Al Matwiya Garden


Overlooking Wadi Hanifah and Atturaif, Al Matwiya Garden is designed with relaxation in mind and offers vast green spaces that allow visitors to enjoy family time surrounded by natural beauty.

 Addiriyah Park


Numerous events are held in the beautiful green spaces of Addiriyah Park which is illuminated by night. Visitors can explore the  streams and dedicated children’s areas.

 Road to Diriyah

Approaching Addiriyah from Riyadh is a road of discovery. The first inkling of the historic significance of the place is the 100 meter pole where the national flag proudly flies before miles of restored defensive walls come into view, along the wadi heights around Al Bujairi and Atturaif. As the road narrows and more of the old city comes into view, visitors get a palpable sense of journeying from the modernity of Riyadh to the antiquity of Addiriyah..

 Al Zawihra Mosque

In the heart of Al Bujaira on the central square is the restored Al Zawihra Mosque. Built with mud bricks, it is a genuine testimony of traditional Nejdi design.

 Events and festivals

Events to suit all ages and tastes are constantly held in Addiriyah. In Al Matwiya Garden children’s activities are the norm, while the northern square regularly showcases  Saudi Ardah, art events and car shows.

 Nature


Addiriyah is famed for its picturesque natural landscape, water courses and  gardens which offer a beautiful, verdant backdrop. 

 Diriyah on the world stage

Addiriyah’s historical significance has drawn several world leaders including former French leaders Jacques Chirac, and Manuel Valls, Crown Prince Frederik of Denmark, and the UK’s Prince Charles, the Prince of Wales.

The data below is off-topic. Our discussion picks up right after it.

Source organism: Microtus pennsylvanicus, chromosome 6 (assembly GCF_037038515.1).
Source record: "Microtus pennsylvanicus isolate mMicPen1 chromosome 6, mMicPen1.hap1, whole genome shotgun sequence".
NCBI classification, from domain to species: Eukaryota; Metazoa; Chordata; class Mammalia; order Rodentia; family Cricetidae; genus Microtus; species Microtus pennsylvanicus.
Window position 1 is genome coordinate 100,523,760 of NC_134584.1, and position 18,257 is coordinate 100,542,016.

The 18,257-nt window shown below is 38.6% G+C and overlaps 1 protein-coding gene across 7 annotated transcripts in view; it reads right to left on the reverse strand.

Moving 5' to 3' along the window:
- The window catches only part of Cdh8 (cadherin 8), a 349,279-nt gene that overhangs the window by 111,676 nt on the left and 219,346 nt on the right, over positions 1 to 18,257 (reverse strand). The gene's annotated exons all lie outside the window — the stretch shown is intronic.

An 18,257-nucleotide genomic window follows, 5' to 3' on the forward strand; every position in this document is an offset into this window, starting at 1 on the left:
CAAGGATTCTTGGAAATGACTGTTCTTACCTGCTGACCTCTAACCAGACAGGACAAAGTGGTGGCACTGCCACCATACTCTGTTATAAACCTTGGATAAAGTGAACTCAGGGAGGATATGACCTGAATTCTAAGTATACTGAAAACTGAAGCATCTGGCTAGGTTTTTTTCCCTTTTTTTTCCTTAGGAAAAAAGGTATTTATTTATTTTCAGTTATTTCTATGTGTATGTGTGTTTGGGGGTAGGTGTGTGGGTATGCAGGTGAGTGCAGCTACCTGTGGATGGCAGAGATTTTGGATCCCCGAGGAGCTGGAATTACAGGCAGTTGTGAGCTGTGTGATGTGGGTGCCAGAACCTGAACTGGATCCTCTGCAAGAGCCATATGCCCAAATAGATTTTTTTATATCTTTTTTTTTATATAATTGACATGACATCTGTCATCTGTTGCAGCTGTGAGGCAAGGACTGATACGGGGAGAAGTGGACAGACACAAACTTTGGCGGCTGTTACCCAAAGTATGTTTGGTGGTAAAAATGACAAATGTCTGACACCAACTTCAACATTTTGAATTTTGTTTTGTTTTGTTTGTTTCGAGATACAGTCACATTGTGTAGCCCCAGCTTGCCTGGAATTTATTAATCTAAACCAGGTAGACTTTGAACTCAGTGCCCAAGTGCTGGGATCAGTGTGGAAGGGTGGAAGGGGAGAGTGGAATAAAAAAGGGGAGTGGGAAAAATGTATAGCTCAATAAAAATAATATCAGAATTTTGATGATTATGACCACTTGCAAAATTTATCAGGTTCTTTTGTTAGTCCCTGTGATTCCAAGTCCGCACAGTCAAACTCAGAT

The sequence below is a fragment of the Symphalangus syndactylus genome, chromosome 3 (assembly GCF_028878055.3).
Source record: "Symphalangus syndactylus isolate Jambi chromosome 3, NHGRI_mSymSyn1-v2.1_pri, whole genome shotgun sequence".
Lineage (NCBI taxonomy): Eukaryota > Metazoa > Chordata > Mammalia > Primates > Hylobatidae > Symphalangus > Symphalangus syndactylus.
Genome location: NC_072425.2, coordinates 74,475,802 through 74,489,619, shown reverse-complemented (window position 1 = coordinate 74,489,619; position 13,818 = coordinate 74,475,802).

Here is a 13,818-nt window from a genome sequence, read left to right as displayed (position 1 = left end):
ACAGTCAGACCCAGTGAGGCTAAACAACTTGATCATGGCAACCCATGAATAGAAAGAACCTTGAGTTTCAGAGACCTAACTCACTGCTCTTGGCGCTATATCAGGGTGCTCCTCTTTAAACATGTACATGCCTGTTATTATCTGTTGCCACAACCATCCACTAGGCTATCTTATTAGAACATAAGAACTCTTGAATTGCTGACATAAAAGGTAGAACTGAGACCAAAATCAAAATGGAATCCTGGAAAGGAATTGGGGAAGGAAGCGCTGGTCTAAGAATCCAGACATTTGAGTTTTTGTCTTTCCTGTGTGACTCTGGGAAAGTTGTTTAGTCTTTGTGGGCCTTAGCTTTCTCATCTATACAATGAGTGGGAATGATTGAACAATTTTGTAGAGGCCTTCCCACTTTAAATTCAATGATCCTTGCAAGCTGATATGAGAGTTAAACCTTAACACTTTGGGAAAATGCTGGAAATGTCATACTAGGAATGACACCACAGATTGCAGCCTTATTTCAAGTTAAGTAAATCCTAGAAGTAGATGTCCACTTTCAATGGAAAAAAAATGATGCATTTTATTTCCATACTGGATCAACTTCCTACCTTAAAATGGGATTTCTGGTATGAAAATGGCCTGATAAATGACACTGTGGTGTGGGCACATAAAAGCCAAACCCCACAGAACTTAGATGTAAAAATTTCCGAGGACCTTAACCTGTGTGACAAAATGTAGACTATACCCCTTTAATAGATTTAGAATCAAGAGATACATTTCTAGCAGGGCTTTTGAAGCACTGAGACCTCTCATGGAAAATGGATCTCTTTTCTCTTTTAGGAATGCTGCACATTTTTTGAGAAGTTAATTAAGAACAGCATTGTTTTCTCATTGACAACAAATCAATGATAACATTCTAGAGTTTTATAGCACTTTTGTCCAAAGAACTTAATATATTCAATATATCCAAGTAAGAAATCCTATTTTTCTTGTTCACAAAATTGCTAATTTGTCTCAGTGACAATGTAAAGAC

“The Symbol of Glory in the History of Najd”

In this book, Najdi ​historian Uthman Ibn Bishr writes about his 19th century Addiriyah, saying: 
"We saw Diriyah during the period of Saud bin Abdul Aziz bin Mohammed bin Saud, may Allah have mercy on them, the property of the people and the weapons decorated with gold and silver. They have also horses and beautiful Omani camels, elegant and luxurious clothes. Above all, they have uncountable gardens and children that can’t be described. One day I looked at its market. I was on the high ground, it was in the palace known as (Al Batin), located among the western houses, where Al Saud family lived , that was known as Al-Turaif, and the eastern houses, which were known as Al-Bujairi, where the sons of Sheikh Abdulwahab lived, I saw a market reserved for women on the other side, with all the gold, silver, weapons, camels, sheep and goats, many deals for sale and purchase, there were commercial shops on both eastern and western sides and they had a variety of tissues and clothes that can’t be described. Praise be to Allah who has remained his authority and his kingdom”.


 Addiriyah’s palaces

Addiriyah’s palaces and main building are characteristically built of mudbrick on stone foundations, giving the structural support for their impressive scale. The principle royal residence was Salwa Palace – really a collection of several interconnected palaces, while other significant buildings include Ibrahim Bin Saud Palace, Awqaf Al Moudi, Abdullah Palace Thunayan Palace, Omar Bin Saud Palace, Mishari bin Saud Palace, Al Farhan Palace, the Grand Mosque and the Beit Al Mal (state treasury).​